|The Frankfurt-Tipp rating:|
|Original title:||Once upon a time… in Hollywood|
|Genre:||Comedy, Thriller, Drama|
|Production country:||USA 2019|
|Running time:||Ca. 161 Min|
|Rated:||From 16 years|
Hollywood in 1969: Rick Dalton (Leonardo DiCaprio) was once a big TV star. But he never really wanted to jump onto the big screen. And now, after the end of his own series, he is only hired as a villian in other shows, where he is then mightily blown away by their heroes. A sure sign that his career is going downhill. Although his long-time stunt-double Cliff Both (Brad Pitt) supports him in all situations, Rick is more and more eaten up by self-doubt. Both men are trying to survive in an industry that is changing rapidly, producing new stars like Sharon Tate (Margot Robbie)…
More does not have to be said about the content of Quentin Tarantino's "Once upon a time… in Hollywood". With his ninth film, the cult director makes a very big declaration of love to the golden age of Hollywood. The story is almost secondary. Tarantino really loses himself in the way he brought Hollywood back to life in the late 1960s with his attention to detail, a once again ingenious selection of music, and great camera work. He bows to the great masters, but doesn't spare any ironic side blows at the film industry either.
The film is carried by a great actor duo: Brad Pitt and especially Leonardo DiCaprio really deliver outstanding performances here, which combine with the dialogues, which Tarantino once again masterfully wrote, to a cinematic delicacy. The fact that very little happens over long stretches of the almost three-hour work and that people talk first and foremost would probably break the neck of every other film. Not like this. Here it works so well that you (almost) don't notice how fast 161 minutes can go by.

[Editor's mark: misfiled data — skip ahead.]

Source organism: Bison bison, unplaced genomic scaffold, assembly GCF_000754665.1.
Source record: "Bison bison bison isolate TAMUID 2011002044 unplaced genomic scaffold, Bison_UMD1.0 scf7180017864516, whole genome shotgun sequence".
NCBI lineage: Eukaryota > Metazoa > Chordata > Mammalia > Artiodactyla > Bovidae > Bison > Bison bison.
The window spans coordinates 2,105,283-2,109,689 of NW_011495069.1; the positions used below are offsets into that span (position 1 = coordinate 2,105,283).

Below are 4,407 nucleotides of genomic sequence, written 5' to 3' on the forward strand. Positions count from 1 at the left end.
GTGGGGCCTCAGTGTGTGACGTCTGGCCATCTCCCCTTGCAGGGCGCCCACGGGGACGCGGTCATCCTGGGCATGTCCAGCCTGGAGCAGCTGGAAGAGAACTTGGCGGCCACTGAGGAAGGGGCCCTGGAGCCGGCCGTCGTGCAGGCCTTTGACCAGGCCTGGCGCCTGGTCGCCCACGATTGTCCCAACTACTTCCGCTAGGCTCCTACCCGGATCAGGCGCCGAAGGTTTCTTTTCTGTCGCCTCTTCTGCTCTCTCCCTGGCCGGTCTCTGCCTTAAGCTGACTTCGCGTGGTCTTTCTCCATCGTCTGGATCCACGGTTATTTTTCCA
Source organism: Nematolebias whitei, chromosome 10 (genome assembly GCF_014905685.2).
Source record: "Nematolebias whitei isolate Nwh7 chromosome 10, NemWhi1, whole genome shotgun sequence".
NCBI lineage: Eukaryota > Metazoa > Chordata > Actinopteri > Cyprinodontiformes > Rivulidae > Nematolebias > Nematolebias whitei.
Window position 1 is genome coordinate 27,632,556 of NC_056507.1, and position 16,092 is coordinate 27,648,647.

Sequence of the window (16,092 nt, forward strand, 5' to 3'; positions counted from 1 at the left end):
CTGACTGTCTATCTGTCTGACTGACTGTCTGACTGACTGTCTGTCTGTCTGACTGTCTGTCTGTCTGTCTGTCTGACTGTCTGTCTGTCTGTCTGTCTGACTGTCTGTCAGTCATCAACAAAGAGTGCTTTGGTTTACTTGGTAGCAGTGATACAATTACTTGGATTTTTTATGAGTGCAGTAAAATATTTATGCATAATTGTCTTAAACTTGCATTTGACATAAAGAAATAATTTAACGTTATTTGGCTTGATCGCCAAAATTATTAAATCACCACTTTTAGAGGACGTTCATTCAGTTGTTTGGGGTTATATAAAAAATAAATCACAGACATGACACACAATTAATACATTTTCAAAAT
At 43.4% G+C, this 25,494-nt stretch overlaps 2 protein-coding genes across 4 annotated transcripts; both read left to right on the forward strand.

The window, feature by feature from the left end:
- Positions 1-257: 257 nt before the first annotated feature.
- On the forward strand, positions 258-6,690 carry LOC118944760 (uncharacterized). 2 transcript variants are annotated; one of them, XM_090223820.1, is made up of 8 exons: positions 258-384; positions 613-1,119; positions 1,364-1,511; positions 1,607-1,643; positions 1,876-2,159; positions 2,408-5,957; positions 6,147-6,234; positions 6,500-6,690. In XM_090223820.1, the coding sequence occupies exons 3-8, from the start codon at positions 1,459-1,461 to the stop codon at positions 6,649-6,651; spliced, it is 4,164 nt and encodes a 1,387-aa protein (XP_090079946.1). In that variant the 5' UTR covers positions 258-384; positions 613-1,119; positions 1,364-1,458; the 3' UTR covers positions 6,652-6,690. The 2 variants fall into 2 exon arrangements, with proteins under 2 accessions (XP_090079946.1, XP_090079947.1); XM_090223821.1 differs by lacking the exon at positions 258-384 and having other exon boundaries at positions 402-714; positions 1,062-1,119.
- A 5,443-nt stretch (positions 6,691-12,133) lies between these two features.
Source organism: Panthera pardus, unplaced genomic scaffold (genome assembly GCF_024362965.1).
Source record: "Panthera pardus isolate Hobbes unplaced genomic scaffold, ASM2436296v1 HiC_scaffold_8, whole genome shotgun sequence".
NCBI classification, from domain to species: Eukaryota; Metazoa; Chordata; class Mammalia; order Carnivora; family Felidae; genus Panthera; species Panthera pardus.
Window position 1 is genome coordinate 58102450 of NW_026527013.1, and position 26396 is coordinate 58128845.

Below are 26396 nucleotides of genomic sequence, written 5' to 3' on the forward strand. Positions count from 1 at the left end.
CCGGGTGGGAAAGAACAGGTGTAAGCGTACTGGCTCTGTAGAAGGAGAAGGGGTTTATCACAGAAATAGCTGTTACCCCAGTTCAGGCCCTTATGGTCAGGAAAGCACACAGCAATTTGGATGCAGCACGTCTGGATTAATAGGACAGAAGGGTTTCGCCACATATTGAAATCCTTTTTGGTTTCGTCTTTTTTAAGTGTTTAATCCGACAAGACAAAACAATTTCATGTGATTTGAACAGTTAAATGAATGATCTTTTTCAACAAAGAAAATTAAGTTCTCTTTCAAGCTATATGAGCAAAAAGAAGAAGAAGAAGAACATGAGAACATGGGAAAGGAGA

Add, there are some lengths. Thus, a scene that Rick Dalton observes while filming is a little stretched, so that the actual story almost falls into oblivion. No question about it, this sequence is brilliantly played and brilliantly written. But at some point you as a viewer have the feeling that you are suddenly in a completely different movie and that disturbs the narrative flow a bit. It's also a pity that the performances of some great supporting actors like Al Pacino or Kurt Russell are much too short in comparison. The same applies to the Sharon Tate played by Margot Robbie, who was always shown as the third main character in the trailers. In the film she plays an important role, but by no means as central as one might have expected after the trailers.
However, in the end the quite justified points of criticism recede completely into the background. Once upon a time… in Hollywood" is an exquisite entertainment cinema with great actors and a last act that can only be described as brilliant. Tarantino has shot a first-class blend of homage and fairy tale that is fun from the first to the last second. By Tarantion's standards astonishingly bloodless, but carried by familiar cult dialogues - and just because of the great actors: Absolutely worth seeing!!
An article by Frankfurt-Tipp